Richardson council hears updates on effort to rezone 1,200-acre innovation district east of US 75

A rendering shows what a potential redesign of Greenville Avenue and the area surrounding the DART Arapaho Station could look like once the innovation district is complete.

A rendering shows what a potential redesign of Greenville Avenue and the area surrounding the DART Arapaho Station could look like once the innovation district is complete.

Richardson city officials have big plans for what they envision as the "premier tech hub of Texas," a future 1,200-acre transit-oriented development just east of US 75. But to bring the vision to life, the city must first rezone the area. 

Rules that govern land use, parking requirements, development standards and signage in the area must be tailored to accomplish what the city has in mind for the Collins-Arapaho Innovation District, an area roughly contained by US 75, Campbell Road, Plano Road and Apollo Drive.

The rezoning process kicked off in March and should be complete by the end of this year, according to Mark Bowers, lead consultant with Kimley-Horne, the firm overseeing the rezoning process. Over the next nine months, while consultants and city staff are working to draft an amended zoning ordinance for the area, there will also be several opportunities for engagement with business and property owners in the area as well as the community in general.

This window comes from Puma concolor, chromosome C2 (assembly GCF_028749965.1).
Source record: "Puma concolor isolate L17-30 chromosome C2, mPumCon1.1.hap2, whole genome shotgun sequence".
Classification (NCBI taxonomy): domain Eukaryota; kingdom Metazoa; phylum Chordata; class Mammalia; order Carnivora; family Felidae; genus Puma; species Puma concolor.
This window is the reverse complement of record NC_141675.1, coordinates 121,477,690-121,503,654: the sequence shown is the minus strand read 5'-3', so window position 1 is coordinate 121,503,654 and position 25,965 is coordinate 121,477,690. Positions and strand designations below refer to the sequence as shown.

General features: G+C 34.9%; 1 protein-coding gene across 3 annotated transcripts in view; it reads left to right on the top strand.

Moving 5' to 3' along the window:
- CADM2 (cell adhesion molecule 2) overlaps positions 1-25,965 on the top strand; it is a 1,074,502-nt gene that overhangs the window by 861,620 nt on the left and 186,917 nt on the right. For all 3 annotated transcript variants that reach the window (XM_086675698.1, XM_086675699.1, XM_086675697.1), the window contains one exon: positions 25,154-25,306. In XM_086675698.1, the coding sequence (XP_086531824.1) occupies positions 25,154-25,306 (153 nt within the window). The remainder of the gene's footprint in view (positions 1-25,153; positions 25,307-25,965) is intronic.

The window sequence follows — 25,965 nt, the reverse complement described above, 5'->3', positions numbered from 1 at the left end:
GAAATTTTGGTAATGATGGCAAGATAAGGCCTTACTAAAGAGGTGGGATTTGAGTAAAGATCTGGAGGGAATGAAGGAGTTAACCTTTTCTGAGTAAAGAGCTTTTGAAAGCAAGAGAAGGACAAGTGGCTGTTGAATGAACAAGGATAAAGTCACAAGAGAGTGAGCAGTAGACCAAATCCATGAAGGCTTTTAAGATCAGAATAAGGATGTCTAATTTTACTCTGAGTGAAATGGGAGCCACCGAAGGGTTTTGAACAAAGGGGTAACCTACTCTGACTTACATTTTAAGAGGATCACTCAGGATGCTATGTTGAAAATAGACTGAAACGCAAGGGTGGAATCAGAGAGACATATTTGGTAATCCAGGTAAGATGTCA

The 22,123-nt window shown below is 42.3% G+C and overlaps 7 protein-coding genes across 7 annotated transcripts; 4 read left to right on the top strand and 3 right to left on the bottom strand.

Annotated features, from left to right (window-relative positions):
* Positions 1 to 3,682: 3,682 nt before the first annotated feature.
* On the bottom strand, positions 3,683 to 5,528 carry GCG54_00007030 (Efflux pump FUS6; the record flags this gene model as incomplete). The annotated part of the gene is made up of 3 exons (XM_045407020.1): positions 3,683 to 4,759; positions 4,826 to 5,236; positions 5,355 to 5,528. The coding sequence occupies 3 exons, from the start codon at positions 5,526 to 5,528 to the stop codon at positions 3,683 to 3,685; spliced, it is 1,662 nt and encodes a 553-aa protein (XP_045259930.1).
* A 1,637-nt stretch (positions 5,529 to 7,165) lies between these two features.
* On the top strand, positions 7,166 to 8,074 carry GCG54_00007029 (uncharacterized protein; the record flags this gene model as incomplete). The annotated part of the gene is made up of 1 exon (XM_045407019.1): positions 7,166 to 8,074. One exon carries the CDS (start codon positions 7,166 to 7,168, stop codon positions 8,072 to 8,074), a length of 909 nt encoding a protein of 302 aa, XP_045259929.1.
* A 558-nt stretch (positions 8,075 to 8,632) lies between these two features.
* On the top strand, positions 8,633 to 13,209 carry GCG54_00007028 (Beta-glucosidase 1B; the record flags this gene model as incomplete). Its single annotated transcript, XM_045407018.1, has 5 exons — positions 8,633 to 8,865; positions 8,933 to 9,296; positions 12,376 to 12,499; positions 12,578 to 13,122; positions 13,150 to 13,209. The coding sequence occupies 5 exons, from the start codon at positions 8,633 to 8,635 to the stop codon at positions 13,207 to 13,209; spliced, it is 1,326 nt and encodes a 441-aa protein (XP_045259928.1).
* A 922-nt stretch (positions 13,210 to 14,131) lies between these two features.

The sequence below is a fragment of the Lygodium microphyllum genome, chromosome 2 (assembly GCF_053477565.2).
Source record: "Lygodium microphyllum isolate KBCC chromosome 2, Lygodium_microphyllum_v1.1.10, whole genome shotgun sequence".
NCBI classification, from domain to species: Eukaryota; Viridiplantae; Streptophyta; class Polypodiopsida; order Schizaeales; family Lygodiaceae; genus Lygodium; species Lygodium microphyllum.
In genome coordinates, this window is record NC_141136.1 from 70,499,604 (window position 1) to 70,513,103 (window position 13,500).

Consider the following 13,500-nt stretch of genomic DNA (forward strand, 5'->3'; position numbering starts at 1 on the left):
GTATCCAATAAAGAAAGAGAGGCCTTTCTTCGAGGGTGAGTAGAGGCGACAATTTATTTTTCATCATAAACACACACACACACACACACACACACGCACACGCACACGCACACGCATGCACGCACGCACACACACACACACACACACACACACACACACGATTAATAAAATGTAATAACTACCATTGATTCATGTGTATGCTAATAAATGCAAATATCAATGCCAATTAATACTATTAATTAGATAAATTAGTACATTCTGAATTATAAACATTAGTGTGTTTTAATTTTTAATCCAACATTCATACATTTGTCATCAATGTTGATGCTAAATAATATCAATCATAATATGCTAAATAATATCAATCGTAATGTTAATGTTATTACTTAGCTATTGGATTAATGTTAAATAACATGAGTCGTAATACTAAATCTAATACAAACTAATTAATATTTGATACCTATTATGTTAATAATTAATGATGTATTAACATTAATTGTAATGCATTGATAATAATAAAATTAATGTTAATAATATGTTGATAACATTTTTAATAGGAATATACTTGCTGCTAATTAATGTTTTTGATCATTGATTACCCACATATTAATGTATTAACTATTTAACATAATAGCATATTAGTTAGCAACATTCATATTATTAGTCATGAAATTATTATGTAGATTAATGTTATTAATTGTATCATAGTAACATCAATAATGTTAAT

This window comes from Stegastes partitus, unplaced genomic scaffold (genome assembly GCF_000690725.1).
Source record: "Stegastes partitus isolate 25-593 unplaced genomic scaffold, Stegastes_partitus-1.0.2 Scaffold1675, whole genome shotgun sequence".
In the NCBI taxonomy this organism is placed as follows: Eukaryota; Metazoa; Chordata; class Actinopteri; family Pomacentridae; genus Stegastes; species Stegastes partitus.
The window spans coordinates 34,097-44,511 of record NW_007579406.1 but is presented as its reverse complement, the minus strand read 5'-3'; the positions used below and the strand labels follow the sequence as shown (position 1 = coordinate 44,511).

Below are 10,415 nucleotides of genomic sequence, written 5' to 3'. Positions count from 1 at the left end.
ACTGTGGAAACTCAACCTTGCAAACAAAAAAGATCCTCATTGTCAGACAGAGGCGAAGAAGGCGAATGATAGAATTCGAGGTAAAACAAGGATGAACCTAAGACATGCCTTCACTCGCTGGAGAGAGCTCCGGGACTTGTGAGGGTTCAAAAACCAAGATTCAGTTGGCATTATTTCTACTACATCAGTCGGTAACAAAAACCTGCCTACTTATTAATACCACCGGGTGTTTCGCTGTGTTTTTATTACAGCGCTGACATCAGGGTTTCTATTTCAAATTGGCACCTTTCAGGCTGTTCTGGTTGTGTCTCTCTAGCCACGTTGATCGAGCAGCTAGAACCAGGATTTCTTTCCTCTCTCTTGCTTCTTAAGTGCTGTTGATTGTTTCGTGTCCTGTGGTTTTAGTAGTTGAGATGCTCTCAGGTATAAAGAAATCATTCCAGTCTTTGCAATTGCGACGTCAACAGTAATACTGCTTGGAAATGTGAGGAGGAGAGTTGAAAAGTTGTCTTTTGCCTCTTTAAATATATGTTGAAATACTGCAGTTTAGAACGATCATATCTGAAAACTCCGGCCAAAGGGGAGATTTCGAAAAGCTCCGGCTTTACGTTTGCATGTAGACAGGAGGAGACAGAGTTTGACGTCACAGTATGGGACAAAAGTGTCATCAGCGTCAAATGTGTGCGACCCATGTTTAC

"It's very important that [business and property owners] understand the process and the implications of the new ordinance and that they are weighing in ... on what their concerns are so we can do everything we can to accommodate that as we go through the process," Bowers said. 

The first round of individual and small-group meetings with area stakeholders is happening throughout April and will pick up again in mid-August, Bowers said.

A two-day community workshop will be held June 13-14 at 1302 Collins Blvd., Richardson, a city-owned property where a popup demonstration will show what amenities along Duck Creek could provide once rezoning is complete.

A similar popup demonstration will happen in mid-August to show what a potential realignment of Greenville Avenue could look like from Campbell to Jackson Street. The new alignment would include one less lane of traffic and is intended to improve connectivity for pedestrians and bicyclists. Consultants will also test a temporary, muraled crosswalk at Greenville to connect with Dallas Area Rapid Transit's Arapaho Center Station.

A public hearing for and potential adoption of the area's new zoning ordinance is tentatively scheduled for council's Nov. 11 meeting.
By Olivia Lueckemeyer
Olivia Lueckemeyer graduated in 2013 from Loyola University New Orleans with a degree in journalism. She joined Community Impact Newspaper in October 2016 as reporter for the Southwest Austin edition before her promotion to editor in March 2017. In July 2018 she returned home to the Dallas area and became editor of the Richardson edition.


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